What happens when the government gives one broadcast network or news organization “exclusive access” to cover a major news event? Inevitably, the news event gets spun the way the government wants it to be spun. The flip side is that other news organizations, not so dubiously “blessed,” are free to report honestly and truthfully. This is essentially what happened with the “U.S. combat in Iraq has ended” story when the Pentagon gave NBC and MSNBC exclusive advance access to the troop pull-out, live, on the ground, as Glenn Greenwald admirably lays out, here (emphasis is Glenn’s):
On August 18, NBC News anchor Brian Williams began his broadcast — shown live to West Coast viewers, something done only for very significant occasions — by excitedly declaring: “It’s gone on longer than the Civil War, longer than World War II. And tonight, U.S. combat troops have pulled out of Iraq.” He immediately called in Chief Foreign Correspondent Richard Engel, who was exclusively embedded with the 4th Stryker Brigade. Engel excitedly announced that “the last American combat troops rolled” into Kuwait just moments ago.
We were then treated to grainy video of the khaki-dressed Engel “rolling out” with the Brigade, interviews with American soldiers describing what a historic event this was, all while the “NBC NEWS EXCLUSIVE” logo was plastered on the screen — quite reminiscent of the embedded media coverage that glorified the invasion itself. Even Williams noted the similarity: “We watched the invasion happen on live television thanks to, at the time, some brand new and exclusive technology. Well, tonight again we have watched the pullout of combat troops the same way.” At the end of the 7-minute segment, Williams heaped praise on Engel, whom he hailed as “our own young veteran of this conflict,” for this “astounding bit of reporting.”
It’s not difficult to understand why NBC and MSNBC hyped the event the way they did. The reason they had what Olbermann touted as a “worldwide exclusive” is because — in response to NBC embed requests — the Pentagon contacted them and offered exclusivity, knowing that the arrangement would incentivize NBC to treat the event as something of monumental historic importance. By selecting NBC as the only broadcast network to be told in advance, swearing them to secrecy, but arranging for them to cover it exclusively with video, it became their story, and they thus, predictably, were eager to tout its importance. That’s the natural inclination when someone is given exclusive access by the Government.
As Glenn notes, even though Rachel Maddow and others mentioned the 50,000 U.S. troops that are remaining in Iraq, it did not diminish the overall effect. But now, enter the Associated Press (emphasis is Glenn’s):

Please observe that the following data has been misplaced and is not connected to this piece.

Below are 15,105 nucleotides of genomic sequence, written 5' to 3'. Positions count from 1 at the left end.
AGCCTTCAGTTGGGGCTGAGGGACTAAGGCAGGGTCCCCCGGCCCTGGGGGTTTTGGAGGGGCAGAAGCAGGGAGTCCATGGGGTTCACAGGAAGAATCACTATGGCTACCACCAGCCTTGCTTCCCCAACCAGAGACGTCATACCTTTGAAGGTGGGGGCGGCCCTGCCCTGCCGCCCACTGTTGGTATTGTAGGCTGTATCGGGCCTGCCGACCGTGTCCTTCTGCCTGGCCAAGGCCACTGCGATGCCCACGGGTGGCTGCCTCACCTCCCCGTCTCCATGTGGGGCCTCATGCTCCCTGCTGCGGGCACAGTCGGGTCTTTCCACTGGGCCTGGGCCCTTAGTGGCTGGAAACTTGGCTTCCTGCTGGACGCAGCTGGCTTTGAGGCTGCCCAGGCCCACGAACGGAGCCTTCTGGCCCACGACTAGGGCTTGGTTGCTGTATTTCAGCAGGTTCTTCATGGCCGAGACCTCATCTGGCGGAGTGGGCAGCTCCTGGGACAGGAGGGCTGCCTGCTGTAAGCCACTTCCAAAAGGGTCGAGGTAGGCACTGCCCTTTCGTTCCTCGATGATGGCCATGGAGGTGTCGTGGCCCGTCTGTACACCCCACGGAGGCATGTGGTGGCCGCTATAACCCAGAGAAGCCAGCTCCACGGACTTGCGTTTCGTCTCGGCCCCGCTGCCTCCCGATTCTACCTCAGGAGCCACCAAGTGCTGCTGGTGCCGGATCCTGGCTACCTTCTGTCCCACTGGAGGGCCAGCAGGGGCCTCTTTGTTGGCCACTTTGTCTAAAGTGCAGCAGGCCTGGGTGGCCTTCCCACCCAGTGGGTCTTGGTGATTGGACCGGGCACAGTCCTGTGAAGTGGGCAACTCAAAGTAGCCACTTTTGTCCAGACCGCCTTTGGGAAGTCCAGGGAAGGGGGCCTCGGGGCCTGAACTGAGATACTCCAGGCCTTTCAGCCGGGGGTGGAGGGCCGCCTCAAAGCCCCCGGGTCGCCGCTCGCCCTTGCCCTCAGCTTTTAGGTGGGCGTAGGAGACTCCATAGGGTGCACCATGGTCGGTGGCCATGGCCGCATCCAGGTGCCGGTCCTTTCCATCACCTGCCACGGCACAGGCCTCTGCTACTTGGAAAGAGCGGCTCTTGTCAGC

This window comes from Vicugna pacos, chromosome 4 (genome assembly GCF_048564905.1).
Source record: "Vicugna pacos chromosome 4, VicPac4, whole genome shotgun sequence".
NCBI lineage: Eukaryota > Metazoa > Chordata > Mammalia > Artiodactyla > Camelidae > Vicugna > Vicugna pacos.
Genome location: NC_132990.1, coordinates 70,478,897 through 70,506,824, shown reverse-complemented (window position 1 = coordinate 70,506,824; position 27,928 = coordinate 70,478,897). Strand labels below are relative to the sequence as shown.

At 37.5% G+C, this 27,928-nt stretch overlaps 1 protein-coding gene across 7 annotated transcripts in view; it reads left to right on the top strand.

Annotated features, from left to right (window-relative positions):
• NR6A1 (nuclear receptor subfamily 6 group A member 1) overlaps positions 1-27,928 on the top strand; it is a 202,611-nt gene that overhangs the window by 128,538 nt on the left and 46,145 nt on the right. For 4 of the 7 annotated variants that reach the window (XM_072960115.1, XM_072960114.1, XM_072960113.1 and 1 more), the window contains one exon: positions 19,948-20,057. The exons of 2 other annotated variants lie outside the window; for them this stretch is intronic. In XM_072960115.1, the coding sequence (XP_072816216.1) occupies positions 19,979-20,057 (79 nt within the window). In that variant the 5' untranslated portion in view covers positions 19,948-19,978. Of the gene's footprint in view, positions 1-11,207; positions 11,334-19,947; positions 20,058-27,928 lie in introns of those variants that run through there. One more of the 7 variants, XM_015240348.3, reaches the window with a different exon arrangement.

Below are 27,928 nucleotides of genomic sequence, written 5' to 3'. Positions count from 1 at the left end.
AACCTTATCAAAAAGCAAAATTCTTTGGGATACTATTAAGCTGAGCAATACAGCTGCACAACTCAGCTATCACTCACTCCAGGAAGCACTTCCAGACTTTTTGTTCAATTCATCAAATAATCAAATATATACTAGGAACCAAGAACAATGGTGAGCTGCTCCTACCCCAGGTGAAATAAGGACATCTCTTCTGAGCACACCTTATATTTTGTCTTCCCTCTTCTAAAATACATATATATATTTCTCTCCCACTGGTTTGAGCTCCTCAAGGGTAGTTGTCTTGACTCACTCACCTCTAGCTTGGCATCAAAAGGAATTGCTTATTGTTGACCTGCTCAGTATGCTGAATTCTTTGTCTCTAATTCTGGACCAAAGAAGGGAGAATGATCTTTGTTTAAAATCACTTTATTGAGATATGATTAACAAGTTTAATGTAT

Yesterday, however, the Associated Press’ Standards Editor, Tom Kent, issued a memorandum to AP editors and reporters instructing them not to use this White-House-created formulation that “combat operations in Iraq are over,” on the simple ground of inaccuracy:
Whatever the subject, we should be correct and consistent in our description of what the situation in Iraq is. This guidance summarizes the situation and suggests wording to use and avoid.
To begin with, combat in Iraq is not over, and we should not uncritically repeat suggestions that it is, even if they come from senior officials. The situation on the ground in Iraq is no different today than it has been for some months. Iraqi security forces are still fighting Sunni and al-Qaida insurgents. . . . .
As for U.S. involvement, it also goes too far to say that the U.S. part in the conflict in Iraq is over. President Obama said Monday night that “the American combat mission in Iraq has ended. Operation Iraqi Freedom is over, and the Iraqi people now have lead responsibility for the security of their country.”
However, 50,000 American troops remain in country. Our own reporting on the ground confirms that some of these troops, especially some 4,500 special operations forces, continue to be directly engaged in military operations. These troops are accompanying Iraqi soldiers into battle with militant groups and may well fire and be fired on.
In addition, although administration spokesmen say we are now at the tail end of American involvement and all troops will be gone by the end of 2011, there is no guarantee that this will be the case.
Our stories about Iraq should make clear that U.S. troops remain involved in combat operations alongside Iraqi forces, although U.S. officials say the American combat mission has formally ended. We can also say the United States has ended its major combat role in Iraq, or that it has transferred military authority to Iraqi forces. We can add that beyond U.S. boots on the ground, Iraq is expected to need U.S. air power and other military support for years to control its own air space and to deter possible attack from abroad.
You can’t give “exclusive access” to everyone, of course, which is how this particular maneuver will always backfire if the rest of the press is doing its job.